Bilawal House, Karachi – File photo by PPI
Bilawal House, Karachi – File photo by PPI

KARACHI, Aug 7: The Sindh High Court directed the provincial authorities to return within seven days the containers they had taken from a shipping agency and placed near the Bilawal House for its security.

While disposing of the shipping agency’s constitutional petition against the forcible taking away of 19 containers, a division bench also directed the respondent authorities to make payment of compensation for using the petitioner’s property.

The petition was filed by the Aaras Shipping Agency through its director Rizwan Ahmed, who impleaded the chief secretary, provincial and city police chiefs and the SHO of the Mauripur police station.

The petitioner, represented by Advocate Syed Baqar Ali Naqvi, submitted that a police party headed by Assistant Sub-Inspector Gulzar Ahmed forcibly took away the containers from the firm’s warehouse within the remit of the Mauripur police station on Jan 5, 2011.

He said that the police told the company staff that the containers were taken for security near the Bilawal House, the president’s camp office in the city.

The counsel said that the respondents took away his client’s property in gross violation of Articles 18 and 24 of the Constitution for the so-called security arrangements around the president’s city residence in the name of the public interest.

Advocate Naqvi said that the petitioner was a local shipping agent and enjoyed right of freedom of trade and business under Article 18.

The counsel said that the containers were meant for specific purpose of stuffing goods for transportation abroad through sea and the petitioner needed them for running his business smoothly.

He said that the market value of a 20-foot container was around Rs200,000 and the total value of 19 containers was Rs3.8 million.

The counsel said that the petitioner firm approached the respondent officials through a formal letter requesting them to return the containers, but they did not even bother to make a reply to his request.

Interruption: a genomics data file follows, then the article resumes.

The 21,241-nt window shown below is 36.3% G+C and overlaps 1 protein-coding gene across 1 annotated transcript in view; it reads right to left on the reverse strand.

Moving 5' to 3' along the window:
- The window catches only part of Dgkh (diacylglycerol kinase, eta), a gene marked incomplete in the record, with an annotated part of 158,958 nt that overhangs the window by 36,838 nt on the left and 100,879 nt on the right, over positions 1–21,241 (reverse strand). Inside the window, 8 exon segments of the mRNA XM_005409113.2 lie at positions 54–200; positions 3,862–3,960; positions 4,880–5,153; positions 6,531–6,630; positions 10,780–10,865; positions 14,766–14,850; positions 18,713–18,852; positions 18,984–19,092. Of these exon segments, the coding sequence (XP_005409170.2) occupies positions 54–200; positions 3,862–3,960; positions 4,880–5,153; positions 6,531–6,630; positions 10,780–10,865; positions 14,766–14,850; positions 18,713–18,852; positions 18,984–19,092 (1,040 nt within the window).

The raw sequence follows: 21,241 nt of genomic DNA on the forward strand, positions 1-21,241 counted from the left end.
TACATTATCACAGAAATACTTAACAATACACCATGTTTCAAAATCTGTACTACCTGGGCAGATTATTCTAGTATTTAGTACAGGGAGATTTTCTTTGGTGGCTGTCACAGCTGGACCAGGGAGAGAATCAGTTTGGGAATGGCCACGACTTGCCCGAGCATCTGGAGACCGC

The petitioner prayed to the court to direct the respondent to pay compensation for unlawfully utilising the petitioner’s property at the rate of $8 per day per containers from the date of their impounding.

The division bench headed by Chief Justice Mushir Alam observed in its order: “It may be observed that no person could be deprived of his property without due process of law and/or without due compensation in terms of Article 24 (3) of the Constitution. Accordingly, the respondents are directed to restore the containers to the petitioner within seven days in proper condition”.

The bench also directed the home secretary to determine the compensation for utilising the containers. “Let report of payment of compensation through cross check to the petitioner, as may be determined by the Secretary of the Home Department, be placed on record.”

Committee for milk prices

The same bench put off to Aug 23 the hearing of a contempt of court application on the fixation of milk prices after the counsel for the petitioner suggested to form a representative committee to resolve the issue.

The contempt of court application was filed by the All Karachi Milk Retailers Welfare Association against the city administration and others for not complying with the court’s earlier orders regarding the fixation of dairy product prices.

The petitioner association submitted that the commissioner issued the impugned notification in violation of the court’s directions and fixed the price of milk at Rs60 per litre without considering the production cost of the dairy product, which was unjust.

It submitted that the SHC had directed to decide the just price of milk from the stage of production cost, wholesale price and retailers’ valuation after consulting with all stakeholders including dairy farmers.

The milk retailers association submitted that the city government refused to verify the existence of milk wholesalers in the city while fixing the milk price. It said that the city government did not regulate prices for the wholesalers and its act was arbitrary and capricious exercise of discretion. The association also challenged the criminal and punitive action against its members by the city administration.


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